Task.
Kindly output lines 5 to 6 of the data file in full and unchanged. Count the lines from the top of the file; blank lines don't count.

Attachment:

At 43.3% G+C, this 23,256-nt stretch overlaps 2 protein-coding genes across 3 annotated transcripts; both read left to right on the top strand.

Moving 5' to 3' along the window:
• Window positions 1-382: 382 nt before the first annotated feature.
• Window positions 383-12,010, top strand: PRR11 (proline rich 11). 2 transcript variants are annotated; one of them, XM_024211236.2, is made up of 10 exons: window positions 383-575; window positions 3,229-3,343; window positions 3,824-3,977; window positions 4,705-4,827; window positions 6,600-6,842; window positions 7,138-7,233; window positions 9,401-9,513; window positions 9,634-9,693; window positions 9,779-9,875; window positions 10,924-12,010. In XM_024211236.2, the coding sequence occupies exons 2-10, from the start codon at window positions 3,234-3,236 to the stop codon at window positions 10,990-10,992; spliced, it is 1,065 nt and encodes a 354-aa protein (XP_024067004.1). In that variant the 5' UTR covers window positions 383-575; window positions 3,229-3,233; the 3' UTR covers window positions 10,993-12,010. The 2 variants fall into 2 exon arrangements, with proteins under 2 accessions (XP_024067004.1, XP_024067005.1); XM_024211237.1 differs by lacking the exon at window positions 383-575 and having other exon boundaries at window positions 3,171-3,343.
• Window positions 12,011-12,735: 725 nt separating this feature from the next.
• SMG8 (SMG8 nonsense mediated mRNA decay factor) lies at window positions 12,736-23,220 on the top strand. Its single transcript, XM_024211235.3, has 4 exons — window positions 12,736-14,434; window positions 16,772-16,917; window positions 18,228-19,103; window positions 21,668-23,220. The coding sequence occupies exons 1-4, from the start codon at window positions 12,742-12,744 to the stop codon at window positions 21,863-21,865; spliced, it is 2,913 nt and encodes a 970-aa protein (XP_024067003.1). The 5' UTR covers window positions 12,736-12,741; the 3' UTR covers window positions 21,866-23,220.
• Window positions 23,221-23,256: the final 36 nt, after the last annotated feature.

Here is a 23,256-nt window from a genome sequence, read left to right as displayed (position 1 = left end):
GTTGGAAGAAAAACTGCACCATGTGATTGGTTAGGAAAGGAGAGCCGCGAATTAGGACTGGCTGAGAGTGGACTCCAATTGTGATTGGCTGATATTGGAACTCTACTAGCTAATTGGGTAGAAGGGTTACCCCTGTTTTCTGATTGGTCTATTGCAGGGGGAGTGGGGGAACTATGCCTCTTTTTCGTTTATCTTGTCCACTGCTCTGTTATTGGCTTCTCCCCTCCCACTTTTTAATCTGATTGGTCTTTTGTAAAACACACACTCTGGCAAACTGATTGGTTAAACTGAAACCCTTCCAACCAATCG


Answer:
• Window positions 12,011-12,735: 725 nt separating this feature from the next.
• SMG8 (SMG8 nonsense mediated mRNA decay factor) lies at window positions 12,736-23,220 on the top strand. Its single transcript, XM_024211235.3, has 4 exons — window positions 12,736-14,434; window positions 16,772-16,917; window positions 18,228-19,103; window positions 21,668-23,220. The coding sequence occupies exons 1-4, from the start codon at window positions 12,742-12,744 to the stop codon at window positions 21,863-21,865; spliced, it is 2,913 nt and encodes a 970-aa protein (XP_024067003.1). The 5' UTR covers window positions 12,736-12,741; the 3' UTR covers window positions 21,866-23,220.